How PSL defines their EIR personas
How PSL defines their EIR personas
by: T.A. McCann|
January 9, 2023|
“Our promise to our EIRs is simple. All the work we’re going to do is theirs for free, and they may choose to pursue that idea on their own, but hopefully, we’ve been able to provide value.”
When it comes to finding your next Entrepreneur in Residence (EIR) it’s important to narrow down the profile of who you are looking for and define the technical skills needed. T.A. McCann heads up one of the most successful venture studios in the world, Pioneer Square Labs (PSL). We interviewed T.A. McCann to find out PSL’s top three personas for an EIR.
We have our Repeat Founders; pretty logical there. That means they’ve been successful in returning money to their investors in a venture-scale way. They know how to run a company and many of the key “functional” skills. They often have a built-in list of investors (the ones they made money for previously) and know how to recruit, might even bring some additional people, have run a fundraising process, and sell a company, all important skills that you only learn on the job.
The second is what we call a PM to CEO, which is a product manager. Generally, they’ll be senior or director-level, and it can take between 5 to 7 years to turn a PM into a CEO. PMs have a good blend of customer engagement skills as well as product development, so they can translate customer needs into viable solutions. They often have good “pricing and packaging” skills, knowing how to capture value from the customer, and depending on their background, they might also have direct go-to-market skills with sales, marketing, or channel engagement skills. Finally, many PMs have actually run a P&L for their projects or business units, also a valuable skill for a CEO.
We’re very fortunate in Seattle that Microsoft and Amazon recruit thousands and thousands of these people and train them particularly well. Amazon disproportionately so, meaning that of all the companies in our area, their PMs are the best because they are the most ready to become CEOs. They have a wide latitude of running and building businesses that has given them great entrepreneurial skills whilst being inside a large organization. It means that the Amazon PM to CEO pipeline is quite strong.
Of course, not everyone has Amazon, Microsoft, or other great tech companies in their backyard; the key here is to utilize the resources (including large corporations) around you to build out your pipeline.
Then the third persona is what I call YTB, Young Tech Builder. These are usually people in their twenties. They’re usually software developers by background. They are the sort of people that act as hackers at night, and they are building side projects.
They are excited to start with any kind of small project, and I call that YTB.” These founders can ship quickly and are often most interested in the newest technologies, but lack the company-building skills, but are a good fit for a Studio (or Accelerator).
Similar to product design, think about how you are providing value to the end user, what you can bring to the table to help them, and in the process, test their ability as an EIR.
Twice a year, we host our Path to Founder event. We specifically invite usually somewhere between 70-100 people, and that is almost all PM to CEO persona.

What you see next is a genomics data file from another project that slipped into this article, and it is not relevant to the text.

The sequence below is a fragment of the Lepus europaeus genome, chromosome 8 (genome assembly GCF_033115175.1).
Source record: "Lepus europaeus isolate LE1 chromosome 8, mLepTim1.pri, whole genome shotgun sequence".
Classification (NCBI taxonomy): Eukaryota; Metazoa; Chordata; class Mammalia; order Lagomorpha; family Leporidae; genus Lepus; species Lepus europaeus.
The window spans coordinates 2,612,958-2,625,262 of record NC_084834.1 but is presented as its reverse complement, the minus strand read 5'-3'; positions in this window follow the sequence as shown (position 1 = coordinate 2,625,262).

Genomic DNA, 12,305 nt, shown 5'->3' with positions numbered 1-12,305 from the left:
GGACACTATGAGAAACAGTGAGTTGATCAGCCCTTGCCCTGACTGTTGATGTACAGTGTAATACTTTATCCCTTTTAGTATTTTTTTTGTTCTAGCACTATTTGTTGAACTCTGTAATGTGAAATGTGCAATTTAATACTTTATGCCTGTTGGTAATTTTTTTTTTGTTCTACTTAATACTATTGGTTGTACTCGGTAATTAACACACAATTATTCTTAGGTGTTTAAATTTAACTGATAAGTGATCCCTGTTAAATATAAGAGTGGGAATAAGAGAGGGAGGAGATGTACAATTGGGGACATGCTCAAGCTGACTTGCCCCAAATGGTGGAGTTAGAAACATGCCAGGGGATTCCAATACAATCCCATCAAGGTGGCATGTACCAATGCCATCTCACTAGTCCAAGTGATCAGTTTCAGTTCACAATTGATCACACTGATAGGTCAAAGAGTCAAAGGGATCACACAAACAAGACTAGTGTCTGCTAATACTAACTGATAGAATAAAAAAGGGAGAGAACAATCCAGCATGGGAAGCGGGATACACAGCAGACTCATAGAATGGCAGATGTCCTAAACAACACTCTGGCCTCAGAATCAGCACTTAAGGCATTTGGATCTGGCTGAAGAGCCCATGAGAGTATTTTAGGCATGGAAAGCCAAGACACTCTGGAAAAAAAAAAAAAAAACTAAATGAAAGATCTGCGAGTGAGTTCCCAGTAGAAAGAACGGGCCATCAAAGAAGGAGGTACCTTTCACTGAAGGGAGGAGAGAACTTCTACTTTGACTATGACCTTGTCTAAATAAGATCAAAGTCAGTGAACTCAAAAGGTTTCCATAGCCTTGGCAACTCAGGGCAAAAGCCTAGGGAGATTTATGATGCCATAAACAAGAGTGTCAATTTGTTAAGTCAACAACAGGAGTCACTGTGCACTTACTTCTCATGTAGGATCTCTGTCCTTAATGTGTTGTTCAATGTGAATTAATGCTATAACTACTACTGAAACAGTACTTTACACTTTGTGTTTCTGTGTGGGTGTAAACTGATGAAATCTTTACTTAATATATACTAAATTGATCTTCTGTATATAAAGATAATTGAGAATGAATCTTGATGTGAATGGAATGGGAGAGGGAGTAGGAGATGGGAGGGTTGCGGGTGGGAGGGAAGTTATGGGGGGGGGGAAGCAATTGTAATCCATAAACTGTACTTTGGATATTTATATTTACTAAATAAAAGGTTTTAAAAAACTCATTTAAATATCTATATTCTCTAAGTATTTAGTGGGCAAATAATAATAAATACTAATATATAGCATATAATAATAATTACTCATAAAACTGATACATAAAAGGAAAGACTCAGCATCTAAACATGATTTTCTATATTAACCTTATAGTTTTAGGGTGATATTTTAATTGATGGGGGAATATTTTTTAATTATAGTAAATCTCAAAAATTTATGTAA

Another method that’s really gained a lot of momentum is what I call validation of the service. Let’s say you’re a PM at Amazon, and you realize that you want to be a founder someday:
Studio: You want to be a founder, great; what ideas are you working on?
EIR: I don’t have any ideas yet.
Studio: Okay, start working on some ideas. What category are you interested in?
EIR: I’m interested in healthcare. I want to do something like this…
Studio: Great, we’re going to help you. But first, keep your day job because nine out of ten ideas we’re going to validate will not be good enough for venture scale, and that’s all we’re interested in building. If you can give us 5 to 10 hours a week for four weeks, we will help you validate that idea or, in some cases, invalidate that idea.
This has been a very powerful approach because it first helps us vet the EIR. Can this person allocate the time needed to validate the idea? If you’re going to be a founder, you have to easily be able to do your day job and find five or 10 hours to do this.
Second, you see how they allocate that time, and that’s not five or 10 hours on site. We say; let’s spend two hours on a Tuesday night. We’ll go through our progress, and we’ll make a plan for next week. We’ll do this, we’ll do that. Then we might squeeze in another five or 10 hours; alongside that, we’ve got two weeks of a run that usually looks like a Tuesday to Tuesday kind of sprint. More often than not, the idea doesn’t pan out. And our promise to them was; Hey, all the work we’re going to do is yours for free, and you may choose to pursue that idea on your own, but hopefully, there was some value there.
We learn so much about that person, and they’ve learned a lot about us. We’ve added a tremendous amount of value to them and their idea, whether that be the content or the frameworks themselves.
It means that validation as a service has been very powerful, and I think we’re just getting going on this.
Pioneer Square Labs work with world-class entrepreneurs in the Pacific Northwest to turn the best ideas into market-defining, venture-funded companies with rapid customer adoption. PSL is your dream swiss-army-knife co-founder.
They design and build a fantastic products, solve the toughest data science problems, and navigate the way to finding strong customer pull through rigorous validation and digital marketing.
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